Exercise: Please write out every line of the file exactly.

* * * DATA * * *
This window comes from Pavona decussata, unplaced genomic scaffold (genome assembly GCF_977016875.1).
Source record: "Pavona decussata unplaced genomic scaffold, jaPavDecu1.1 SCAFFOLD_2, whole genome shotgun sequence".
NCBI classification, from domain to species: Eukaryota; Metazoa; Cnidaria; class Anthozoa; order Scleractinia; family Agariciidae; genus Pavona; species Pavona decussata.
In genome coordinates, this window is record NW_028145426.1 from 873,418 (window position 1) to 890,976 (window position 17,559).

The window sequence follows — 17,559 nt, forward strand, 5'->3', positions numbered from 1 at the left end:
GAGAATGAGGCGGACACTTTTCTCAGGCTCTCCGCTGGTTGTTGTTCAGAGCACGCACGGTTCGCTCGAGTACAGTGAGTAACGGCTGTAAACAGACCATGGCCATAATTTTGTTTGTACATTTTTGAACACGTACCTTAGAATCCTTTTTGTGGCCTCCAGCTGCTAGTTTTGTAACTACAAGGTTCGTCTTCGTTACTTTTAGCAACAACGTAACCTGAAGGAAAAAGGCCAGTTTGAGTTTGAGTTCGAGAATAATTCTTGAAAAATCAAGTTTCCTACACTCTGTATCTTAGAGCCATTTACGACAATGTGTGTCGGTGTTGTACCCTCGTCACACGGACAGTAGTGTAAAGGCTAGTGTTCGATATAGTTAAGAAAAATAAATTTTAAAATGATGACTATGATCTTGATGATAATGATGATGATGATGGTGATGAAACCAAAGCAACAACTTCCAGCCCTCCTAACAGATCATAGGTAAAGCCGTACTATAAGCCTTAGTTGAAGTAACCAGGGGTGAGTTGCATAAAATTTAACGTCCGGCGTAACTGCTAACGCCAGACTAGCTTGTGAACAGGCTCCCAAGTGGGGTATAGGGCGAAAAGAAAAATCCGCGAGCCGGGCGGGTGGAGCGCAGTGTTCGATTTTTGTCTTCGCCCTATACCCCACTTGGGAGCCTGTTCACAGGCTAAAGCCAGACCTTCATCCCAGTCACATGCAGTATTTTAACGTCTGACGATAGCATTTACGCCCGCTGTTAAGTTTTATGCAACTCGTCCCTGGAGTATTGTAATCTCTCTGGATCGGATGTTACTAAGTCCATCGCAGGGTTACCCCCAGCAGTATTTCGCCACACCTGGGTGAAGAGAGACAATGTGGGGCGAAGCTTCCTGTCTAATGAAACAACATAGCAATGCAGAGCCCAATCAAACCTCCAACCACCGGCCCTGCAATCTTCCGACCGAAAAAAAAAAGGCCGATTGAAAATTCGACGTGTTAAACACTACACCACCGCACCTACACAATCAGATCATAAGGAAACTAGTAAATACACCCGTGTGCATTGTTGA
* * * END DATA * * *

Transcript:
This window comes from Pavona decussata, unplaced genomic scaffold (genome assembly GCF_977016875.1).
Source record: "Pavona decussata unplaced genomic scaffold, jaPavDecu1.1 SCAFFOLD_2, whole genome shotgun sequence".
NCBI classification, from domain to species: Eukaryota; Metazoa; Cnidaria; class Anthozoa; order Scleractinia; family Agariciidae; genus Pavona; species Pavona decussata.
In genome coordinates, this window is record NW_028145426.1 from 873,418 (window position 1) to 890,976 (window position 17,559).

The window sequence follows — 17,559 nt, forward strand, 5'->3', positions numbered from 1 at the left end:
GAGAATGAGGCGGACACTTTTCTCAGGCTCTCCGCTGGTTGTTGTTCAGAGCACGCACGGTTCGCTCGAGTACAGTGAGTAACGGCTGTAAACAGACCATGGCCATAATTTTGTTTGTACATTTTTGAACACGTACCTTAGAATCCTTTTTGTGGCCTCCAGCTGCTAGTTTTGTAACTACAAGGTTCGTCTTCGTTACTTTTAGCAACAACGTAACCTGAAGGAAAAAGGCCAGTTTGAGTTTGAGTTCGAGAATAATTCTTGAAAAATCAAGTTTCCTACACTCTGTATCTTAGAGCCATTTACGACAATGTGTGTCGGTGTTGTACCCTCGTCACACGGACAGTAGTGTAAAGGCTAGTGTTCGATATAGTTAAGAAAAATAAATTTTAAAATGATGACTATGATCTTGATGATAATGATGATGATGATGGTGATGAAACCAAAGCAACAACTTCCAGCCCTCCTAACAGATCATAGGTAAAGCCGTACTATAAGCCTTAGTTGAAGTAACCAGGGGTGAGTTGCATAAAATTTAACGTCCGGCGTAACTGCTAACGCCAGACTAGCTTGTGAACAGGCTCCCAAGTGGGGTATAGGGCGAAAAGAAAAATCCGCGAGCCGGGCGGGTGGAGCGCAGTGTTCGATTTTTGTCTTCGCCCTATACCCCACTTGGGAGCCTGTTCACAGGCTAAAGCCAGACCTTCATCCCAGTCACATGCAGTATTTTAACGTCTGACGATAGCATTTACGCCCGCTGTTAAGTTTTATGCAACTCGTCCCTGGAGTATTGTAATCTCTCTGGATCGGATGTTACTAAGTCCATCGCAGGGTTACCCCCAGCAGTATTTCGCCACACCTGGGTGAAGAGAGACAATGTGGGGCGAAGCTTCCTGTCTAATGAAACAACATAGCAATGCAGAGCCCAATCAAACCTCCAACCACCGGCCCTGCAATCTTCCGACCGAAAAAAAAAAGGCCGATTGAAAATTCGACGTGTTAAACACTACACCACCGCACCTACACAATCAGATCATAAGGAAACTAGTAAATACACCCGTGTGCATTGTTGA